This understanding of shikhcha jibes well with the comments of the Chinnukh regarding the nature of this and other agricultural gifts of the field.

 

Building Character

 

Both Rav Hirsch and the Chinnukh explain that shikhcha is not a social mitzva, but a character-forming one, educating man's conscience. How does this work? How may one acquire a generous nature through the “performance” of a mitzva one had no intention of performing? Certain elements are definitely instructive: giving without knowing whom one gives to, abdicating ownership of one's field and eschewing boastfulness (as one’s generosity was unintentional) allow one's charity to be purer. Is there more to shikhcha than this? Rav Hirsch seems to indicate just that, explaining why this mitzva appears in Devarim, Moshe’s final speech to the Jews as they prepare to cross the Jordan:

 

Here the Torah says that the harvest gifts bring blessing to those who give them; they constitute an acknowledgment of the redemption from Egyptian bondage. It is self-evident that this is relevant to the people who are about to enter the land, who will dwell there in independence.

 

He points out the additional law here of shikhcha and the mention that peia applies to trees.

 

The verse focuses on ownership: "you reap,” “your field." You are now standing on your soil, where nature has served you. You worked your land, and yours is the abundance that you are about to reap, either by your own effort or by the labor of the persons in your employ.

 

Rav Hirsch stresses how the various mitzvot of the field contribute to the unique forms of tzedaka that "counter the pride of ownership" while providing the means for the poor to support themselves. It reminds man that he shouldn't view the whole harvest as being his alone; he should not exploit the field down to the last stalk, but leave to the poor at least whatever falls.

 

To the foregoing is now added the mitzva of shikhcha. The mitzva serves to purge your thoughts of possessiveness and greed. It teaches you that your mind, too, which works at increasing wealth, must not be focuses solely on your own welfare. Rather, whatever has once escaped your attention at harvest time must be left for the poor. The mitzva of shikhcha serves to uplift harvest thoughts, just as the mitzva of leket serves to uplift harvest labor…

 

The harvest gifts don't actually provide for the poor as much as they remind us of our duty to provide for the poor. Remembering that which grows in our fields is chiefly for us but also for our needy brethren.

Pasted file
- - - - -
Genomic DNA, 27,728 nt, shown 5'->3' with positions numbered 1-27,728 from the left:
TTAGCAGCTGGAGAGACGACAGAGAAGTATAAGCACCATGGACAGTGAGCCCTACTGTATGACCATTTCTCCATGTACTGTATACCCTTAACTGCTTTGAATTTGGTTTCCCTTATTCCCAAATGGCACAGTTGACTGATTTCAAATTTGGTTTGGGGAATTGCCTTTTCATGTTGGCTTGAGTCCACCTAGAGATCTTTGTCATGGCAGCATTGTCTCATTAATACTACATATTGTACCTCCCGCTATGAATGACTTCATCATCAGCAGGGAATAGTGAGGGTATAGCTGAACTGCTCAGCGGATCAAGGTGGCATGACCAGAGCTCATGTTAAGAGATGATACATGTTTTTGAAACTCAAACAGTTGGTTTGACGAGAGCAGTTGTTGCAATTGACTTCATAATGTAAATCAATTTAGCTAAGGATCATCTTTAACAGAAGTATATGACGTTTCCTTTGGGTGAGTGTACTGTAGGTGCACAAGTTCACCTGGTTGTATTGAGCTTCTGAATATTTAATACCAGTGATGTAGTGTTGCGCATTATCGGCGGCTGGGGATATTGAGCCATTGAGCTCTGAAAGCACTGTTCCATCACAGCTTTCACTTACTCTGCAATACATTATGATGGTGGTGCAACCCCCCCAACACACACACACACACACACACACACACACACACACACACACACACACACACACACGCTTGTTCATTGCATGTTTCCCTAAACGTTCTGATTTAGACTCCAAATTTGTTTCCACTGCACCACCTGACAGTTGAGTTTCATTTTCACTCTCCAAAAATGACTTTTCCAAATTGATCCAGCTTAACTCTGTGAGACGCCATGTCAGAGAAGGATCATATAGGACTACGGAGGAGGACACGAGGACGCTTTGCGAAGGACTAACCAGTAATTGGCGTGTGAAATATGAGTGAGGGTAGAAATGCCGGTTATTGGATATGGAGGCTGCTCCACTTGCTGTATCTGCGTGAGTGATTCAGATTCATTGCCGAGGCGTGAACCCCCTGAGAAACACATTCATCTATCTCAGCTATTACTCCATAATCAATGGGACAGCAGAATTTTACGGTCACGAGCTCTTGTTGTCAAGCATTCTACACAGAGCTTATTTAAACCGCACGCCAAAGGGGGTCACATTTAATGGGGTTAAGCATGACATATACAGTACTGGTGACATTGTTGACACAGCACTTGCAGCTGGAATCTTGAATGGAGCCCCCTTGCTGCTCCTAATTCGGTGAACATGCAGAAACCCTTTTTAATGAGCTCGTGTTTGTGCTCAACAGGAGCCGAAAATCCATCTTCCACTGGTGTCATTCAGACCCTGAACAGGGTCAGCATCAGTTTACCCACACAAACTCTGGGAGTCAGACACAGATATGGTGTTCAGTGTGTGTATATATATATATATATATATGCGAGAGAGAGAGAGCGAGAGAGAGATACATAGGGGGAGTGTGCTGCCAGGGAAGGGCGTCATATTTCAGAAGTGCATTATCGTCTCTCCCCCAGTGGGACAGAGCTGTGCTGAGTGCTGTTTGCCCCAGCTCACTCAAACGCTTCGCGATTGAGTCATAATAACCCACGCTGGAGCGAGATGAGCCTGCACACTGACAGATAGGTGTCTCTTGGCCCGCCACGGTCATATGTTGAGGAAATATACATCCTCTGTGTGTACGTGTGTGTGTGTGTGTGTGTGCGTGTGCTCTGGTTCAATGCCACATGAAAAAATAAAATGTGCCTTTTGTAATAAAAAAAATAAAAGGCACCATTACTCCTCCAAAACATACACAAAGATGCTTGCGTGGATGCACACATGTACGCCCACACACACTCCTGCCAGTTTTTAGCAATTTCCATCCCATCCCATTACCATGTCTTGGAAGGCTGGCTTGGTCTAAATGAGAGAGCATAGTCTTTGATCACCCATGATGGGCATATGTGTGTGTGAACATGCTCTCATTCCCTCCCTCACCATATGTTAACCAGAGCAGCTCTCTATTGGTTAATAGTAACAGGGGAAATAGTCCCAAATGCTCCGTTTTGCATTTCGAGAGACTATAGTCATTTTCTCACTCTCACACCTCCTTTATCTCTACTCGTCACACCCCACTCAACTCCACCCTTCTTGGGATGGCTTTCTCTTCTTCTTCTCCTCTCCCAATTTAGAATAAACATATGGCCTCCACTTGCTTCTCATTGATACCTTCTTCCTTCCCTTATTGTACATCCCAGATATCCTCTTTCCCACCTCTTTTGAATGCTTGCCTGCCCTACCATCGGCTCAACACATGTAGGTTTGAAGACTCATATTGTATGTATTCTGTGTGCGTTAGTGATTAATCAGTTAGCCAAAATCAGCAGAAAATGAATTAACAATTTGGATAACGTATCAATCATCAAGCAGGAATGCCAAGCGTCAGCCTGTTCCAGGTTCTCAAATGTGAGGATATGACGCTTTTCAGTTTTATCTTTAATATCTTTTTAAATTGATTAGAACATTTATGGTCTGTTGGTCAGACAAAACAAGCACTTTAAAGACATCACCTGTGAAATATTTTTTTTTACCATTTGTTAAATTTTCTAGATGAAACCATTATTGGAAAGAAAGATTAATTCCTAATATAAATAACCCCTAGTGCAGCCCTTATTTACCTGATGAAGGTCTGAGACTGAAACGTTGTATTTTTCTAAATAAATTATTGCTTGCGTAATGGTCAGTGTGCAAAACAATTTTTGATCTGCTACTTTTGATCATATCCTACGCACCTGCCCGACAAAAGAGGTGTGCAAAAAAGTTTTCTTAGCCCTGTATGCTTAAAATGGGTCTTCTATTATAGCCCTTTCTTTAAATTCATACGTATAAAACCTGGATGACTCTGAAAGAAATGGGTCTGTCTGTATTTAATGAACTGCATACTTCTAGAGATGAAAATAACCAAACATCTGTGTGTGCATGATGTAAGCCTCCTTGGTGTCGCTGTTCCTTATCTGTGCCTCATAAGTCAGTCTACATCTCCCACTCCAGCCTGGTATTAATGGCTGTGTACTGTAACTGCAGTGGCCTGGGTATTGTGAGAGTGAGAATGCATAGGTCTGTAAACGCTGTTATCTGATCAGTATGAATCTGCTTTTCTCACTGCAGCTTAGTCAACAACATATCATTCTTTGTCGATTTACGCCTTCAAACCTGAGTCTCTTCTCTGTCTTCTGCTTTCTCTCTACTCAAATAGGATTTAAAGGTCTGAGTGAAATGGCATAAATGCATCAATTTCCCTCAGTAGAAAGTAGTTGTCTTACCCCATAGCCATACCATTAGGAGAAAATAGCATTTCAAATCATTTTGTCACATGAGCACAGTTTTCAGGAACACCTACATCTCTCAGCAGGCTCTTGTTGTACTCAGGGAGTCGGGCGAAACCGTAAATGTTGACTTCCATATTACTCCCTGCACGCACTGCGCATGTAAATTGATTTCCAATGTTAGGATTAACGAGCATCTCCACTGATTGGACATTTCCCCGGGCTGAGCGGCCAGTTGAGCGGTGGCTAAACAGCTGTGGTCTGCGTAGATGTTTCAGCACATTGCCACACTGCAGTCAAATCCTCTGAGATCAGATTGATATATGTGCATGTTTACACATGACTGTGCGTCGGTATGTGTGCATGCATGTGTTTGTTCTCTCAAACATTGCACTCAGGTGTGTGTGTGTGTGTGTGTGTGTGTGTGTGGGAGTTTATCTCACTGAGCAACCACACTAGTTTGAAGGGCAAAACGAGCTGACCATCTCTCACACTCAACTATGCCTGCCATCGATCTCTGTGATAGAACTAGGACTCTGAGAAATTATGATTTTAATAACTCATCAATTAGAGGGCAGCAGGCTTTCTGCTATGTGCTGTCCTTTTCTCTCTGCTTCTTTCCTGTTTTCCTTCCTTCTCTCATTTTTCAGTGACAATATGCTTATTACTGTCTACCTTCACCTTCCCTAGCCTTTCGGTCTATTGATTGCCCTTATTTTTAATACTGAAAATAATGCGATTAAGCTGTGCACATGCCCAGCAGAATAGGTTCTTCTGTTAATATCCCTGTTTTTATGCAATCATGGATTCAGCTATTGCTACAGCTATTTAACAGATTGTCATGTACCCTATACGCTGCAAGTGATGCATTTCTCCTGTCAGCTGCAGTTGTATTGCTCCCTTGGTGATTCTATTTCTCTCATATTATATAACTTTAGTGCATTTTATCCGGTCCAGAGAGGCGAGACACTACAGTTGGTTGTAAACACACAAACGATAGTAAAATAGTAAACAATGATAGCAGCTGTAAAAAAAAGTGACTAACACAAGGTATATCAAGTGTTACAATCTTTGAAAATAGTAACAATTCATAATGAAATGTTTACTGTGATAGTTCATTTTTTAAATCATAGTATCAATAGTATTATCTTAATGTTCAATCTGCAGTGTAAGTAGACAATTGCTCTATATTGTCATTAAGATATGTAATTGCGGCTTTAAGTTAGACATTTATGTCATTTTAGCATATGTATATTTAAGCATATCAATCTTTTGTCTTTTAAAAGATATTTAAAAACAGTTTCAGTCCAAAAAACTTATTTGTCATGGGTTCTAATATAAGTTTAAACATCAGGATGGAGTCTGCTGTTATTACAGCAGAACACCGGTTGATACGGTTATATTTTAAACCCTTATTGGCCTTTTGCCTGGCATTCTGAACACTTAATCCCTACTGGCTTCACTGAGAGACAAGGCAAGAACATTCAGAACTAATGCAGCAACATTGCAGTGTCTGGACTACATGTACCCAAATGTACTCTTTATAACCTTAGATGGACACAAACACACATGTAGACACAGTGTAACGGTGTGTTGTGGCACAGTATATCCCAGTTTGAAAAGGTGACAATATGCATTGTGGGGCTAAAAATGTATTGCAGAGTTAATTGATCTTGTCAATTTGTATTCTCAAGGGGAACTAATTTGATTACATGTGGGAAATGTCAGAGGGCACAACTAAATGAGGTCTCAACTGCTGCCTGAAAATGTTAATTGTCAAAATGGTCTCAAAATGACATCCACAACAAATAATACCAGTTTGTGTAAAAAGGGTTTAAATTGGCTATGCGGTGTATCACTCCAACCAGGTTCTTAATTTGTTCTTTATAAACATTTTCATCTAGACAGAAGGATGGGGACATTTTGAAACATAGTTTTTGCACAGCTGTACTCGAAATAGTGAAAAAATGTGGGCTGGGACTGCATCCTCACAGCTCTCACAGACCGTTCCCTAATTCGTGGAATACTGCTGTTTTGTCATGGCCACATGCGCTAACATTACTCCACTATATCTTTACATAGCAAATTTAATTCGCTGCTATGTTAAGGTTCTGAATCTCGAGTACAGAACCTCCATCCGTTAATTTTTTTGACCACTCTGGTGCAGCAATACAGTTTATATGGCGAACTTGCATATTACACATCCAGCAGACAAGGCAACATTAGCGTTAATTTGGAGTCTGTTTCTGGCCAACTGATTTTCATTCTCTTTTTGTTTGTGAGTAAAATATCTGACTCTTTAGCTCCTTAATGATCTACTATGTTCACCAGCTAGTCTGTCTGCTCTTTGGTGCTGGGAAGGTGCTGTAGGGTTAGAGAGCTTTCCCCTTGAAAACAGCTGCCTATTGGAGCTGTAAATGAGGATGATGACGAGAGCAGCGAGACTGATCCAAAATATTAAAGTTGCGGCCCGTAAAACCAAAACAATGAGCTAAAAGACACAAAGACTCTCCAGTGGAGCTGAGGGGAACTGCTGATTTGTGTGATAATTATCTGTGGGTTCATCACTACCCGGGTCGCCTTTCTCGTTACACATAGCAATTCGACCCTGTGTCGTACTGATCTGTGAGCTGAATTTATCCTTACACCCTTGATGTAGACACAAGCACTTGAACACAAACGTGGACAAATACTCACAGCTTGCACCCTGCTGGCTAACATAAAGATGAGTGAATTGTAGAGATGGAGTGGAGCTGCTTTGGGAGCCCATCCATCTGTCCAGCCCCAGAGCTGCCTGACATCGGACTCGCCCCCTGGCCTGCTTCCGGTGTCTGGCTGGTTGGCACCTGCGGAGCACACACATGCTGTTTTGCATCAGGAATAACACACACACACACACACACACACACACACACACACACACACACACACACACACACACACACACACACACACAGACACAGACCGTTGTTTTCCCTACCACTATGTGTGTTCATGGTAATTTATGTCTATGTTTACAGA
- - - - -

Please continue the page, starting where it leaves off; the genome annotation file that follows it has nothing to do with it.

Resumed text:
The Chinnukh (216) explains how the mitzva of peia develops one's character:

 

God wished His chosen people to be graced with every good moral quality, that they should be generous in spirit and blessed in soul. I have already written that actions mold the character, improving it and making it receptive for divine blessing. There is no doubt that by leaving a portion of his produce and declaring it free to everyone so that the needy may enjoy it, man's spirit will become more unselfish and he will enjoy divine grace. But he who gathers in everything into the house, leaving nothing for the needy who saw the field full of standing corn and hoped to satiate their hunger, will no doubt do harm to his character, breeding selfishness, ill-will and miserliness.

 

This same reason suffices to explain the laws of leket, shikhcha, peret of the vineyard and olelot.

 

Regarding shikhcha, the Chinnukh adds:

 

What lies at the root of the precept? The poor and the needy, in their want and their penury, set their eyes on the crop of grain when they see the owners of the fielding bringing in sheaves from the field according to God’s blessing. "If only I might be granted to gather in sheaves to my house! If only I had one, I would rejoice in it!” It was therefore part of God's beneficent will to fulfill their desire and yearning when it happens by chance that the owner forgets a sheaf.

 

It is also beneficial to the owner of the field, as he acquires a generous nature, since the generous soul doesn't concern itself with the forgotten sheaf, leaving it for the poor. On those with a generous nature, God’s blessing will rest in perpetuity.

 

From the words of the Chinnukh, it would seem that all the agricultural mitzvot serve an essential purpose in transforming the harvester from a greedy individual counting all his crops to one who realizes that his wealth can also be used as a means of providing for the poor. Shikhcha helps one foster this spirit by realizing that the things he has forgotten are probably not important at all, allowing him to put himself in the shoes of the needy, realizing how important and precious the ability to pick up sheaves is for them.  With this in mind, it is not surprising that the Malbim quotes the Chinnukh’s reasoning, explaining that through this mitzva, God allows man to be the conduit for taking care of the needs of the indigent — not only feeding them, but allowing them to feel important as well.

 

The Connection to the Land of Israel

 

At this point, we must consider the following question: are these agricultural mitzvot limited to the Land of Israel? If they are so essential for ensuring that one who is involved in planting a field develops and fosters a holy character, why should they not apply throughout the world?

 

In next week's lesson, we will analyze the nature of agricultural mitzvot of the Holy Land and the template they present for the world as a whole.